Mcphereson...a start or two perhaps?

A question from a CFL fan first (Rider fan second in this instance).

Is it time to let Adrian start a game or two this year? From my viewpoint your team is "merely mortal" when AC is taken out of a game in progress. I, for one, would really like to see what AM could do with first team reps in practice and a whole game at his control, not when he is pressed into service, but when the coaching staff shows confidence in him with a healthy AC on the sidelines.

What do you all think?

There is 3 or 4 practices a week and the playbook is designed with AC in mind (an experience pocket passer). The day AC retires the team will design its offence with Adrian in mind and turn the team over to him. We will not see Adrian's full potential until he's the #1 quarterback, that's how it is supposed to work.

From the practise schedule
The team alternates between 1 and 3 practises per week
Depending on travel and scheduling.

For anyone who's old enough to remember Tom Wilkinson and Warren Moon of the Eskimo Dynasty years
The art of platooning quarterbacks was on display at it's finest level
Wilkinson was a fine pocket passer...Hall of Famer...but not especially mobile or athletic QB.
Sound familiar?

Wilkinson mentored Warren Moon over several seasons on the way to the greatest Dynasty the CFL has seen in modern history...1978-1982
Each quarterback stepped in for the other when needed
Moon's athletic ability was a fine complement to Wilkinson's dropback passing
And believe me...our Alouettes took it on the chin...consistently.

While online sources seem to often credit Warren Moon with winning the 5 consecutive titles...Tom Wilkinson only retired after the '81 Cup...and over the course of Moon's tenure in Edmonton...the Eskimos platooned the two great quarterbacks with the greatest success.

One can complain about the extra practise and strain on players and coaches
The time and effort needed to effectively run two dissimilar offenses
And perhaps the game has changed...two hour practices once a week
I'm sure players of old would be mildly amused

Still...if we want to talk about the continued dominance of this team
Of perhaps dreaming of beating...yes...even surpassing Edmonton's 5 straight Grey Cups
Then how about putting in the extra time and effort
If only to prepare a young...potential emergency replacement for AC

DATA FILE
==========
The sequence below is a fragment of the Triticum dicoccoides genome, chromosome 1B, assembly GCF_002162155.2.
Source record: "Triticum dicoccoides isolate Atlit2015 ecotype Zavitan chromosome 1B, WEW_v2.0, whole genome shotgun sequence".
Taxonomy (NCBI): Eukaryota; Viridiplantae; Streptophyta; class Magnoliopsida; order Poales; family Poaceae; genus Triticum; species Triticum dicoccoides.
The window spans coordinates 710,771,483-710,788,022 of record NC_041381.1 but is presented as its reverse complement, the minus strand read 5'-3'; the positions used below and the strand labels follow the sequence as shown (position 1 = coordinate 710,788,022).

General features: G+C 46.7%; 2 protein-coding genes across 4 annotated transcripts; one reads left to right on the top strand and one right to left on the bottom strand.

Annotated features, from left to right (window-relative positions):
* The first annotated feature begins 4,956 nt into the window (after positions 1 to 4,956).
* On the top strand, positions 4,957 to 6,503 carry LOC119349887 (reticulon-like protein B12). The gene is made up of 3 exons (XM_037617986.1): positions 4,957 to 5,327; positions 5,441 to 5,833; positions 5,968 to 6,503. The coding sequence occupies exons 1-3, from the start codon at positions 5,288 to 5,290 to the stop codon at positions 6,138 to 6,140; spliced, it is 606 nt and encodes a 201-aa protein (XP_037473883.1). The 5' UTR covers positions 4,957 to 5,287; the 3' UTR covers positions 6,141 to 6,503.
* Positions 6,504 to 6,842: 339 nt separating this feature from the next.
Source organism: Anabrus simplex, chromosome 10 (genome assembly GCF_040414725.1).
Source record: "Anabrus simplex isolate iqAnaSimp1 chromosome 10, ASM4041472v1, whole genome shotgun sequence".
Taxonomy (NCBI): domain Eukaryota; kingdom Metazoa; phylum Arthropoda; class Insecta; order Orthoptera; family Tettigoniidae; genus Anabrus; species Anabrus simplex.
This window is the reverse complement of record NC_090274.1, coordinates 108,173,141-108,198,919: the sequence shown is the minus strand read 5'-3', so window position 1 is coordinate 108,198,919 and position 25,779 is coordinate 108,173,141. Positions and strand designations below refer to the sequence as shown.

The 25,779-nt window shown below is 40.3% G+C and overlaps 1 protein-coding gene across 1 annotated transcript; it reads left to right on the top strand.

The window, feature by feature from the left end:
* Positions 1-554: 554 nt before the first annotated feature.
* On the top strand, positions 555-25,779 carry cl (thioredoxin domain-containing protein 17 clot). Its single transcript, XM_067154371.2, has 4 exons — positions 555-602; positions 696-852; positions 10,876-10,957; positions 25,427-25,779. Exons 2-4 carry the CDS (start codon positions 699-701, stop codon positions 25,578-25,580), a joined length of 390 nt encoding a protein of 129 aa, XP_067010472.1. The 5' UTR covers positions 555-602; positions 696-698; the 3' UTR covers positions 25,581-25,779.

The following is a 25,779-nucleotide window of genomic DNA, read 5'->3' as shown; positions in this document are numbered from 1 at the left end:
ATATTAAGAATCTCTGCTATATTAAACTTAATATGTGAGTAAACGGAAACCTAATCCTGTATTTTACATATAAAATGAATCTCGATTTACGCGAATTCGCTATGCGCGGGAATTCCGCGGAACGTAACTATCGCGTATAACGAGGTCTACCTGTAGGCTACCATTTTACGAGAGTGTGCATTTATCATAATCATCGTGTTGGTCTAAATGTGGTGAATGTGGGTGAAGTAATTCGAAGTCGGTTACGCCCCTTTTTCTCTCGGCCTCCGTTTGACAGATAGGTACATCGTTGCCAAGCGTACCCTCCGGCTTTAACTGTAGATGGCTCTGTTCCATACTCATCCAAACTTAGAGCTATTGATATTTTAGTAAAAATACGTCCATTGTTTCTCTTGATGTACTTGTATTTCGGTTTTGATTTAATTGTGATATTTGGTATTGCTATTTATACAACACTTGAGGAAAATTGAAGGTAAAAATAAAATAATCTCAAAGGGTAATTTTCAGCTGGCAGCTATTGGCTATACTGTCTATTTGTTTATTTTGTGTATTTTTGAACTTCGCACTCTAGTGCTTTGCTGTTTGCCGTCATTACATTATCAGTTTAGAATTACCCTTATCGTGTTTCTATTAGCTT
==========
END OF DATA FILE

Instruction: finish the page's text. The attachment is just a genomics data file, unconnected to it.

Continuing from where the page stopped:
But also with an eye to the future
And the Next Great Dynasty

It may just be a coincidence
But it was Warren Moon
Legend and superstar
Who after working with AD
Pronounced that he had the best throwing arm he'd ever seen

History repeats itself all the time
When it looks like the swell is building up
And you have one chance to ride the Big One
Why not grab it...see where it takes you?

The Wilkinson/Moon
Comparison is anything but far-fetched

All the Alouettes need to do is make the effort!

:thup: :thup: :thup:

The reality today is the lack of practice time and that is written in the CBA and was meant to allow players to build other revenue streams. I don't know what it was like back then in regards to practice time but it was probably different. I am sure most coach in the CFL would love to have more on field time to give reps to their second stringer and develop two quarterbacks. In fact the #1 problem for teams is that when the starting QB goes down, their season goes down the drain. That would not happen if they had more practice time and bigger rosters. With the economics of the CFL I doubt we will see that unfortunately.

What would be great is to have a minor league where teams have a full roster in place and the gate receipts attached to finance the operation. 3000 to 10 000 seat stadiums. Teams could use the same playbooks and philosophies and not have to hide players on phantom rosters and they would get full reps and play under the same rules. I could see places like QC, Halifax, London,Moncton,Victoria,Laval, Cold Lake, Saskatoon. players would play for something like 20 000 a year with the exception of the QB's who would get let's say 60k. Would be good all around , would attach fans, would feed the league and would grow quarterbacks.

I think there's something all Alouettes fans will have to start coming to terms with.
Calvillo's longevity is phenomenal
He is possibly faster and more accurate than at any other time in his career.